Your doctor has identified that you may require a minimally invasive procedure called a Cardiac Catheterisation: this is used to get more information about your heart condition and is carried out in our Cardiac Catheterisation Laboratories (Cath Labs).
Interventional procedures, if required, can also be carried out in the Cath Lab. These can include using balloons and stents to open up narrowed veins or arteries, using a device to close a hole in the heart, replacing heart valves and treating irregular heart rhythms.
If you have been scheduled for Cardiac Catheterisation, your doctor should already have discussed the type of procedure you require and provided you with the appropriate information sheet. If you do not have this information, we would advise you to contact your consultant straight away.
The Cath Lab is a specialised x-ray room where a range of heart conditions can be treated. This is done by carrying out procedures using minimally invasive catheters rather than surgery. Inside the Cath Lab, there is a table you will be asked t lie on, and an x-ray machine which will take pictures of your heart, alongside several screens that allow the team to monitor your heart condition throughout the procedure.
A dedicated team of specialist staff including cardiologists, nurses, physiologists and radiographers will look after you during your treatment at the Golden Jubilee National Hospital.
You will be contacted by our Nurse Specialist who will arrange your admission to the Golden Jubilee National Hospital. Many procedures can be performed as day cases, however some require you to attend a pre-assessment clinic before your admission date.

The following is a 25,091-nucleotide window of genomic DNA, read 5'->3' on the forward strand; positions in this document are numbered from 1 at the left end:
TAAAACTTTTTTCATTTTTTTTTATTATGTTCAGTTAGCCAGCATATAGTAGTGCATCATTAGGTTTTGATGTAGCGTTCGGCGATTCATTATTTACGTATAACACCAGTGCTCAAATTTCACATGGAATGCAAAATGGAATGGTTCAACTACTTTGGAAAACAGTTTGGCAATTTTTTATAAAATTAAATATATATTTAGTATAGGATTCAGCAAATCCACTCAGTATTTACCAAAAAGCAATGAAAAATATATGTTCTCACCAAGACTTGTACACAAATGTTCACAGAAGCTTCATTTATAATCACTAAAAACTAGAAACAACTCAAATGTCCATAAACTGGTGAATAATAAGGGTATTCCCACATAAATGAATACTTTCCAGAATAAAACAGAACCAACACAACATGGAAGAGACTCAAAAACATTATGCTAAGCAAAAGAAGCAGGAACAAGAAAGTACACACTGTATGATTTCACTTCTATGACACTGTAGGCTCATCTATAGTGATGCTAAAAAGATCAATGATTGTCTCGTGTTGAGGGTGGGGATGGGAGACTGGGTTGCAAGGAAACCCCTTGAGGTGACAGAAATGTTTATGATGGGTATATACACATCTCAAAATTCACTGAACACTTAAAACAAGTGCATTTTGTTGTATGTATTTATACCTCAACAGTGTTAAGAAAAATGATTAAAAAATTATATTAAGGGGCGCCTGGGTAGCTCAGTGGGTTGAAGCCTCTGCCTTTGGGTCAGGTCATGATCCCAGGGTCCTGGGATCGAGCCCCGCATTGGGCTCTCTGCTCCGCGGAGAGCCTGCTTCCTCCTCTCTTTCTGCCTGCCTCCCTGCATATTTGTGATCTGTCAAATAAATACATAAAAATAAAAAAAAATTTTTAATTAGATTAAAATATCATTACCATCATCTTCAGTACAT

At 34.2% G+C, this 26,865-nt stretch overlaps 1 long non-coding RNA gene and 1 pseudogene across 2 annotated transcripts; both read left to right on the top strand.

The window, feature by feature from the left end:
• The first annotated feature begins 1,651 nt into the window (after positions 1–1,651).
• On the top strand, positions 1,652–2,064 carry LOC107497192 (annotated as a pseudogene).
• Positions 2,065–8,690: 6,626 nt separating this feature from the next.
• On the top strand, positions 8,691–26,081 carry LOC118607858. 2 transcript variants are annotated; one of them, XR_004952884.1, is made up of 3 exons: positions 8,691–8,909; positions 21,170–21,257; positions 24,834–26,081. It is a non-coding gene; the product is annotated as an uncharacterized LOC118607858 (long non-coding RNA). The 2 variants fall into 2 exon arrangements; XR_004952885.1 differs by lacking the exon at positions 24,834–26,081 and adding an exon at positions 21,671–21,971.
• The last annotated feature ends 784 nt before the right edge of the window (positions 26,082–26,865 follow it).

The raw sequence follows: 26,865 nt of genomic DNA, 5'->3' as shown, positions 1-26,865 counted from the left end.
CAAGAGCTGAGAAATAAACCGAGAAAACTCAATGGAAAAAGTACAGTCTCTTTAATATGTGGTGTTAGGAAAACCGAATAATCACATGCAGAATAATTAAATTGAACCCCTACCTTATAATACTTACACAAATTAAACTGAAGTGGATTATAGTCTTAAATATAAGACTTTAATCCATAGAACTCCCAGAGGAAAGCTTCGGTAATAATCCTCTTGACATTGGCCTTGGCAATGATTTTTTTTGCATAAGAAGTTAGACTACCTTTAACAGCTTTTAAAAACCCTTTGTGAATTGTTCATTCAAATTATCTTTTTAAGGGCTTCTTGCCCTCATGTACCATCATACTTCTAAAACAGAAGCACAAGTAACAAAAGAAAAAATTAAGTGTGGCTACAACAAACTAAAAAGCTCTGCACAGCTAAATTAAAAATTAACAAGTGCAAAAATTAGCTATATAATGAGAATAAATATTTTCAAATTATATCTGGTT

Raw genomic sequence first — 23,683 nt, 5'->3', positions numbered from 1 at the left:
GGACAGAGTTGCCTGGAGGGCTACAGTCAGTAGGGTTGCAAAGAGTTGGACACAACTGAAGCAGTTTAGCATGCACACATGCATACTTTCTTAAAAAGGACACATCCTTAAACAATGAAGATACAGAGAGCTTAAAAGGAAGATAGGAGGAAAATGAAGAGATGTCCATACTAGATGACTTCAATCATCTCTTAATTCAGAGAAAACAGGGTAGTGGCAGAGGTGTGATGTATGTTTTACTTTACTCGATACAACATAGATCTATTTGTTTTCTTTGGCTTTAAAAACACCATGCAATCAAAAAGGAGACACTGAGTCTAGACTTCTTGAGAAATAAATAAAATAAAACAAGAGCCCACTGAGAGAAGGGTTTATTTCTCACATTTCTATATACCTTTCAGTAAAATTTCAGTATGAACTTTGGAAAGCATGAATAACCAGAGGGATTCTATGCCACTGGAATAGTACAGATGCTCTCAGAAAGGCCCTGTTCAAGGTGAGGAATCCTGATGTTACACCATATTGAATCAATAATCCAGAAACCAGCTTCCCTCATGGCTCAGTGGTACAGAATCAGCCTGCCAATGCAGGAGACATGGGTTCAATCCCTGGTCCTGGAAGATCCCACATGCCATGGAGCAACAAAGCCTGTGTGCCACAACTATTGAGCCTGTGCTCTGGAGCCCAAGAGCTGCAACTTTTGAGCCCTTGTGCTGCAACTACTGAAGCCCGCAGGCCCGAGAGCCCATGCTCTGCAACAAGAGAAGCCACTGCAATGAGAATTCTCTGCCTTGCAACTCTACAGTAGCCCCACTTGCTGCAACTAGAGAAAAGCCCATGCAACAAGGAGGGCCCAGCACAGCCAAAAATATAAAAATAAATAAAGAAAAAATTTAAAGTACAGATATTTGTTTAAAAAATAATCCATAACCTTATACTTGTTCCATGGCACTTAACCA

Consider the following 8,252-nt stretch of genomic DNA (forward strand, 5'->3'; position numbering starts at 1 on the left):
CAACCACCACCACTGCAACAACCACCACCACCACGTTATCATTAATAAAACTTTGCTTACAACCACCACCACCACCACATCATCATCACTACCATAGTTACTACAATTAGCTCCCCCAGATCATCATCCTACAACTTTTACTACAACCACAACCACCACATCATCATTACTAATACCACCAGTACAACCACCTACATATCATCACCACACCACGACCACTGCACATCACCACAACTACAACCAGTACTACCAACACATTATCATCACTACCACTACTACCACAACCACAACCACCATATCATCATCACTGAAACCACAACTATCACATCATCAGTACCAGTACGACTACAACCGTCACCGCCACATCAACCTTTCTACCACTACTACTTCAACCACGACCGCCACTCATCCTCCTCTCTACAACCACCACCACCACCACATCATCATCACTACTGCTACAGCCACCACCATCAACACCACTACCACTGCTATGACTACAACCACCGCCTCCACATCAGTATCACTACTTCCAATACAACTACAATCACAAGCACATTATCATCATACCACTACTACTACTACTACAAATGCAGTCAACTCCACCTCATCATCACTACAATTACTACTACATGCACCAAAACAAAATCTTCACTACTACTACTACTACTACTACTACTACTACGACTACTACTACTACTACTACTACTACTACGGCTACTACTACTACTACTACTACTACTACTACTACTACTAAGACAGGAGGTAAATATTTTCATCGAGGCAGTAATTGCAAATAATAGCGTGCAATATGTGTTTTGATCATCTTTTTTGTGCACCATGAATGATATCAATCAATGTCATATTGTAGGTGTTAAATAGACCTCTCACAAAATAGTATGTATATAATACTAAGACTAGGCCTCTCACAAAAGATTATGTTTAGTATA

If you have any major events booked or holidays planned, please inform the nurse at the earliest possible opportunity; this will allow us to arrange a procedure time that is suitable for both you and the clinical team.
In preparation for some procedures, you must attend your dentist for a check up. It is very important that you tell your dentist you will be having a heart procedure and that if you require any dental treatment, you inform the nurse: this may affect the timing of your procedure.
You must also let the nurse know if you have had a recent cough, cold or been on a course of antibiotics for infection.
When you arrive at the hospital, please report to Hospital Reception and let our staff know that you will be attending the Cath Lab for a Cardiac Catheterisation Procedure.
You will be given directions to the Cardiac Day Unit (CDU) which is located on Level Two.
On admission to the ward, a nurse will show you to your room and give you a gown and pair of paper pants to change in to. The nurse will ask you questions about your medical history, check your blood pressure, heart rate and oxygen levels and perform some routine blood tests. The nurse will also place a small tube (cannulae) in to a vein in your arm to allow the team to give you any sedation, medication or a drip if required.
Your doctor will discuss the benefits and risks of the procedure and give you the opportunity to ask questions. If you are happy to proceed, you will be asked to sign a consent form.
Please bring all your current medication (in their original containers) with you when you come into the hospital. Continue to take your medication as normal and directed by your doctor unless you have been told otherwise.